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The Law of Defamation

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Criminal Defamation

The offence of defamation is provided under section 500 of IPC. But, section 499 talks about ten exceptions about what can’t be termed defamation or it can be pushed as Defence by the Accused.

Civil Defamation

 Extent of Damages

Numbers of factors are enlisted to determine amount of damages, which is to be awarded. Those factors are (i) the gravity of allegation, (ii) the size and influence of the circulation, (iii) the effect of publication, (iv) the extent and nature of claimant’s reputation and (v) the behavior of defendant and claimant plaintiff. These factors lend us upper hand to decide the perfect amount of damages and costs

Cyber Defamation

Notable Supreme Court Cases

R. Rajagopal versus State of Tamil Nadu [ AIR 1995 SC 264]

Subramanian Swamy Vs. Union Of India, Ministry of Law and others

Manmohan Kalia versus Yash[(1984) 3 Supreme Court Cases 499]

L. D. Jaikwal versus State of Uttar Pradesh[2013 Criminal Law Journal 1757 SC]

Gambhirsinh R. Dekare versus Falgunibhai Chimanbhai Patel and others[ 2013 Criminal Law Journal 1757 SC]

New Zealand

Defamation Act 1992[1 February 1993]

defamation includes libel and slander

  • In any proceedings for defamation, the plaintiff shall give particulars specifying every statement that the plaintiff alleges to be defamatory and untrue in the matter that is the subject of the proceedings
  • In any proceedings for defamation, where the defendant intends to adduce evidence of specific instances of misconduct by the plaintiff in order to establish that the plaintiff is a person whose reputation is generally bad in the aspect to which the proceedings relate, the defendant shall include in the defendant’s statement of defence a statement that the defendant intends to adduce that evidence

Proceedings for defamation brought by body corporate
Proceedings for defamation brought by a body corporate shall fail unless the body corporate alleges and proves that the publication of the matter that is the subject of the proceedings—

(a) has caused pecuniary loss; or
(b) is likely to cause pecuniary loss—
to that body corporate.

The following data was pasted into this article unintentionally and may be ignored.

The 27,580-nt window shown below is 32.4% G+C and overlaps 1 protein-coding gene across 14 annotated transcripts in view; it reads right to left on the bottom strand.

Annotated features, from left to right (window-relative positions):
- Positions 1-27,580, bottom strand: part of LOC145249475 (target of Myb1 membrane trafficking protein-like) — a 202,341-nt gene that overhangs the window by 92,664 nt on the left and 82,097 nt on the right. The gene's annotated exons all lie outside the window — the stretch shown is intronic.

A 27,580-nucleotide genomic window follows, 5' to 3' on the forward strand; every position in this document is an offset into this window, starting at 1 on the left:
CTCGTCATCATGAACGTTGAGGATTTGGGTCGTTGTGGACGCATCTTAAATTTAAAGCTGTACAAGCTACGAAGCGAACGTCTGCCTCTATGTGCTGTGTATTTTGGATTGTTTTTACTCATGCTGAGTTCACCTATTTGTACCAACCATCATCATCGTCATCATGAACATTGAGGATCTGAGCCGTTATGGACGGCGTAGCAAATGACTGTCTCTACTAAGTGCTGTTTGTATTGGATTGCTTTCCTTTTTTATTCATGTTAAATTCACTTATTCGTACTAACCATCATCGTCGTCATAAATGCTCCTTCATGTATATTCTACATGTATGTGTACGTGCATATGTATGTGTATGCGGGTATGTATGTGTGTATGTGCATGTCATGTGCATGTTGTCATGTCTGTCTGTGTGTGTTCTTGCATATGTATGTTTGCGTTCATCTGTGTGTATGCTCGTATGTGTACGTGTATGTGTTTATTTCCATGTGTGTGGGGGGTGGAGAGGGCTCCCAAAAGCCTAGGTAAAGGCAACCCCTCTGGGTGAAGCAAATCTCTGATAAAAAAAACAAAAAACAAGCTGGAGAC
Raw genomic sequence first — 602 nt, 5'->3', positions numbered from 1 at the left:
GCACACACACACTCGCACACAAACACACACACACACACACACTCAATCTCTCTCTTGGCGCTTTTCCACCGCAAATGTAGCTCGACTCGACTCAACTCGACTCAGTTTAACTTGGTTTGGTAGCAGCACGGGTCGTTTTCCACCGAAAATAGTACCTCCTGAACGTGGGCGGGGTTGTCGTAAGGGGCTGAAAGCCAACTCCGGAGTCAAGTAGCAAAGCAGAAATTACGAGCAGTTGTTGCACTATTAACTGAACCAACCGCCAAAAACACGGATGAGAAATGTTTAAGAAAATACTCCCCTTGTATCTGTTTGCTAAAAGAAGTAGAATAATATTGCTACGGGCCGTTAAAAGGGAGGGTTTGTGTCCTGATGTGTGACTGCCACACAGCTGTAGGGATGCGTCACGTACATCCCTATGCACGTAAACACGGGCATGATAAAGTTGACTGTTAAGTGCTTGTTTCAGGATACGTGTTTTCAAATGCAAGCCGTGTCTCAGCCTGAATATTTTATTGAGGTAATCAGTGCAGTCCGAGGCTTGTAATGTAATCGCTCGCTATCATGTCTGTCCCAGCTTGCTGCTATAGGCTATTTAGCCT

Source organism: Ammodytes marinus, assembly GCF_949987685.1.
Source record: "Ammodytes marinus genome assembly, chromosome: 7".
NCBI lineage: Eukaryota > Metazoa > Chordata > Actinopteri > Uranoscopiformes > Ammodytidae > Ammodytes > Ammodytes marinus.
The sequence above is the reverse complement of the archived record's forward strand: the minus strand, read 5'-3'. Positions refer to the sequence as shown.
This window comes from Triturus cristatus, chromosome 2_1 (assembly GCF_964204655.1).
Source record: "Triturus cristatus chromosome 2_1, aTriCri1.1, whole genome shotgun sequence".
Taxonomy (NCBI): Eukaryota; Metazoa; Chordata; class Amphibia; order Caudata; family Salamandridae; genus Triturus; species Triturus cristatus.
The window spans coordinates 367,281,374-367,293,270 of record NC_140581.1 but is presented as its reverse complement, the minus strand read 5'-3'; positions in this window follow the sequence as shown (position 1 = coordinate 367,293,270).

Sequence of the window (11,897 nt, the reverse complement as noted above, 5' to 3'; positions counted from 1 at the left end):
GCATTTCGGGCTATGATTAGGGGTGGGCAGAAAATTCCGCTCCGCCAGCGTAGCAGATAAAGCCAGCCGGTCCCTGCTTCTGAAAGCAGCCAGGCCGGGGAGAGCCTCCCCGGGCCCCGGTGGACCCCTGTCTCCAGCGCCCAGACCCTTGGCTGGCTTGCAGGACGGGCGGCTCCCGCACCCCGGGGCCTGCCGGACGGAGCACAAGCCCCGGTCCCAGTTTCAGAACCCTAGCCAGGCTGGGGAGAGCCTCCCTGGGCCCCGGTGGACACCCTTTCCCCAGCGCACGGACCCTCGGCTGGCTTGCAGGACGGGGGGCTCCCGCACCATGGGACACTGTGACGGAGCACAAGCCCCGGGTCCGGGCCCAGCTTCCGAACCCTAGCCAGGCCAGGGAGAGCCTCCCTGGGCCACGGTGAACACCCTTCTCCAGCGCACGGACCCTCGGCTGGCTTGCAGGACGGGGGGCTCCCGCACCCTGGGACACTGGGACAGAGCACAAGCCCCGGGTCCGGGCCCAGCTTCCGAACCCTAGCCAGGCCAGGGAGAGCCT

Defamation Act [April, 1960]

The action shall be tried in the county where the chief office of the newspaper or of the owner or operator of the broadcasting station is situated, or in the county wherein the plaintiff resides at the time the action is brought, but upon the application of either party the court may direct the action to be tried, or the damages to be assessed, in any other county if it appears to be in the interests of justice, and may impose such terms as to payment of witness fees and otherwise as the court deems proper. R.S., c. 122, s. 20.



Tort of defamation
S 6 Tort of defamation

(1) This Act relates to the tort of defamation at general law.
(2) This Act does not affect the operation of the general law in relation to the tort of defamation except to the extent that this Act provides otherwise (whether expressly or by necessary implication).
(3) Without limiting subsection (2), the general law as it is from time to time applies for the purposes of this Act as if the following legislation had never been enacted:
(a) the Defamation Act 1958 ,
(b) the Defamation Act 1974 .

Distinction between slander and libel abolished

7 Distinction between slander and libel abolished

(1) The distinction at general law between slander and libel is abolished.
(2) Accordingly, the publication of defamatory matter of any kind is actionable without proof of special damage.

Division 2 - Defences

   24.     Scope of defences under general law and other law not limited
   25.     Defence of justification
   26.     Defence of contextual truth
   27.     Defence of absolute privilege
   28.     Defence for publication of public documents
   29.     Defences of fair report of proceedings of public concern
   30.     Defence of qualified privilege for provision of certain information
   31.     Defences of honest opinion
   32.     Defence of innocent dissemination
   33.     Defence of triviality
 Division 3 - Remedies

   34.     Damages to bear rational relationship to harm
   35.     Damages for non-economic loss limited
   36.     State of mind of defendant generally not relevant to awarding damages
   37.     Exemplary or punitive damages cannot be awarded
   38.     Factors in mitigation of damages
   39.     Damages for multiple causes of action may be assessed as single sum

United Kingdom

Defamation Act 2013

S. 1 Serious harm
(1) A statement is not defamatory unless its publication has caused or is likely to cause serious harm to the reputation of the claimant.
(2) For the purposes of this section, harm to the reputation of a body that trades for profit is not “serious harm” unless it has caused or is likely to cause the body serious financial loss.

2 Truth
3 Honest opinion
4 Publication on matter of public interest
5 Operators of websites
6 Peer-reviewed statement in scientific or academic journal etc
7 Reports etc protected by privilege


 Defamation Act, 1961 

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